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Reviewed by:
  • Screens: Viewing Media Installation Art
  • Holly Willis (bio)
Screens: Viewing Media Installation Art; by Kate Mondloch; University of Minnesota Press, 2010

"To see differently, albeit for a moment, allows us to see anew," writes Parveen Adams in "Bruce Nauman and the Object of Anxiety," an article published in the winter 1998 issue of the journal October. The line serves as an epigraph introducing the second chapter of Kate Mondloch's salient analysis of screen-based art titled Screens: Viewing Media Installation Art and suggests the author's sanguine perspective regarding the potential of artworks that incorporate screen-based imaging to disrupt conventions of viewing and, in so doing, stage alternate—and specifically active—engagements with the screens around us. However, though the line from Adams sparkles with the glint of productive potential in the promise of "seeing anew," Mondloch dismisses the easy alignment of the active viewing situations staged by media installations with de facto libratory effects; she says instead that she is far more interested in considering the [End Page 152] phenomenological and ideological implications of emerging modes of spectatorship and subjectivity as contemporary viewers encounter increasingly pervasive media technologies. Furthermore, Mondloch stages her analysis from within the field of art history, pointing out both the inadequacy of robust analysis of media installation art within screen studies and the paucity of attention to this rich area of production within art history. This critical neglect demands a response, and Mondloch's book provides it.

Mondloch begins by situating her particular analysis in even greater detail, moving from the triangulation of three fields of discourse, namely screen studies, new media art, and art history, to the object of analysis. Rather than focus on the medium specificity of media installations, which is where much existing critical activity has been centered, Mondloch instead turns her attention to the viewer-screen interface, or what she dubs "the conceptual and material point at which the observing subject meets the technological object" (xvii). This nexus of subject and object is entirely material; it is always embedded within a space, and whereas the space itself is rife with ideological, political, and other less tangible ramifications, Mondloch is committed to ascertaining the significance of the interface created by artists and the ways in which it results in specific negotiations of bodies and screens. How do we see what we see in these "activated spaces"? Indeed, Mondloch emphasizes the importance of her concentration on the material intersection near the end of her introduction, writing, "There is a crucial imperative to recognize the ways in which screens and conditions of screen-based viewing 'matter' in both contemporary art and our digital everyday" (xxi). Mondloch's insistence on this material foundation gains added significance within a culture in which everyday screen-based computing is moving off desktops to becoming mobile and pervasive. Paying heed to an increasingly evanescent scene of interaction, then, paves the way for continued attention.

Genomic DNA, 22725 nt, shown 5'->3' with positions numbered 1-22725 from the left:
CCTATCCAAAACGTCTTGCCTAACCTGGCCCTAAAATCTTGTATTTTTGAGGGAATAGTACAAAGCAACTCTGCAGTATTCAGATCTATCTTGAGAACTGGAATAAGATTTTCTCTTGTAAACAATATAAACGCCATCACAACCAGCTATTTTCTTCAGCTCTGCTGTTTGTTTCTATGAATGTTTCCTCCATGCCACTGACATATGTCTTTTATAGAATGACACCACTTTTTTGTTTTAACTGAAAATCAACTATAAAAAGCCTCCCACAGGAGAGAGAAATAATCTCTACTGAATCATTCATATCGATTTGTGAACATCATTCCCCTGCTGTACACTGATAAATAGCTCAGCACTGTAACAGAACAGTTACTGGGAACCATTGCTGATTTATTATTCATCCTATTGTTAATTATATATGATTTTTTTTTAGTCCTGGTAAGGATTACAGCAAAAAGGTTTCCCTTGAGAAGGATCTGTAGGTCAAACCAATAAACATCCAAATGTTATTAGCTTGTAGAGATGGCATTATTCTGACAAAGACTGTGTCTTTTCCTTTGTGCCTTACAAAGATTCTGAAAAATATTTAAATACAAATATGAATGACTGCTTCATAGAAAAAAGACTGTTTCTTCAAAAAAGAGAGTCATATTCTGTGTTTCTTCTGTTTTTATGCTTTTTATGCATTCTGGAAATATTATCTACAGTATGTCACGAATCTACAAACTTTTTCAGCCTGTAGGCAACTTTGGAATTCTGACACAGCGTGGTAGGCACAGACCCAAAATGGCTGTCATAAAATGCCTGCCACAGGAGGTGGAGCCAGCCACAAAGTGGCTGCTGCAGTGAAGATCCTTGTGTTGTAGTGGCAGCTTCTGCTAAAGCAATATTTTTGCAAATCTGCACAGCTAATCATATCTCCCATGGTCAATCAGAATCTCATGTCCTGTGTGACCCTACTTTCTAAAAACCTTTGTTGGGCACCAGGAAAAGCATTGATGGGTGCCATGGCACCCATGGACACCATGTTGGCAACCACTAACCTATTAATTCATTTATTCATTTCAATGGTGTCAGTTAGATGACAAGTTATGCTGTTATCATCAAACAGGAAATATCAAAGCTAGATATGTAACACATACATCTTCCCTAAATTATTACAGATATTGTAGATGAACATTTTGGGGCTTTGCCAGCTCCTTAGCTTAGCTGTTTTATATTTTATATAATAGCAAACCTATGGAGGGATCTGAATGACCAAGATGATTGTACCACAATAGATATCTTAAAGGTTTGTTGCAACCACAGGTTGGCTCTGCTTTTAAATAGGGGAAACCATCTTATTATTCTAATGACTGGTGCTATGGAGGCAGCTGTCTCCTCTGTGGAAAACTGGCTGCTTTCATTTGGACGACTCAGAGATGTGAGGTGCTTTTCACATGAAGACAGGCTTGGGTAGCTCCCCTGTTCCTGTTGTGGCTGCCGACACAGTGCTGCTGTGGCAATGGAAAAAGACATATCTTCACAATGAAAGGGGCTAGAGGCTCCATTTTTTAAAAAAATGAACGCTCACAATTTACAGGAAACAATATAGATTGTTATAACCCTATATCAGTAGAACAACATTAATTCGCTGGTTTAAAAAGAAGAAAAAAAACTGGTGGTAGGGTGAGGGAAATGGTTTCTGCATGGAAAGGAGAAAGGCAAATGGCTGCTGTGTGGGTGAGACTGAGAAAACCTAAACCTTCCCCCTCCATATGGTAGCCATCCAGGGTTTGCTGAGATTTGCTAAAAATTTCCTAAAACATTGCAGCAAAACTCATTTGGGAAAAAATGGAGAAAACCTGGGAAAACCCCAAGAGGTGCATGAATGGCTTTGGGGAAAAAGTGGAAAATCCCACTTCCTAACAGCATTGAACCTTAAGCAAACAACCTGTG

Mondloch's subsequent chapters continue to limn the power of the interstitial zone between screen subject and the situated media experience in a series of comparative analyses linked thematically. Chapter 1 examines Paul Sharits's Soundstrip/Filmstrip (1971-72) alongside Michael Snow's Two Sides to Every Story (1974). Sharits's project includes four projectors placed on pedestals, each projecting separate but connected films; the project also includes a sound track, with a male voice reciting fragments of the word miscellaneous, which can only be deciphered through careful listening as the gallery visitor moves through the space. Similarly, Snow's Two Sides to Every Story necessitates an active movement through the gallery space as visitors encounter two projectors projecting a similar film onto opposite sides of a thin, aluminum screen. As Mondloch explains, the projected films re-create the profilmic event, showing how the cameras were situated in the production process. In a sense, then, viewers encounter the sites of production and exhibition simultaneously; furthermore, the film's semblance of a narrative plays with the material elements of cinema, with the performers themselves interacting with a screen. As with Sharits's location-based project, Two Sides to Every Story necessitates that viewers move around the space of the gallery, gleaning the...

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Additional Information

ISSN
1542-4235
Print ISSN
1532-3978
Pages
pp. 152-155
Launched on MUSE
2011-02-11
Open Access
No
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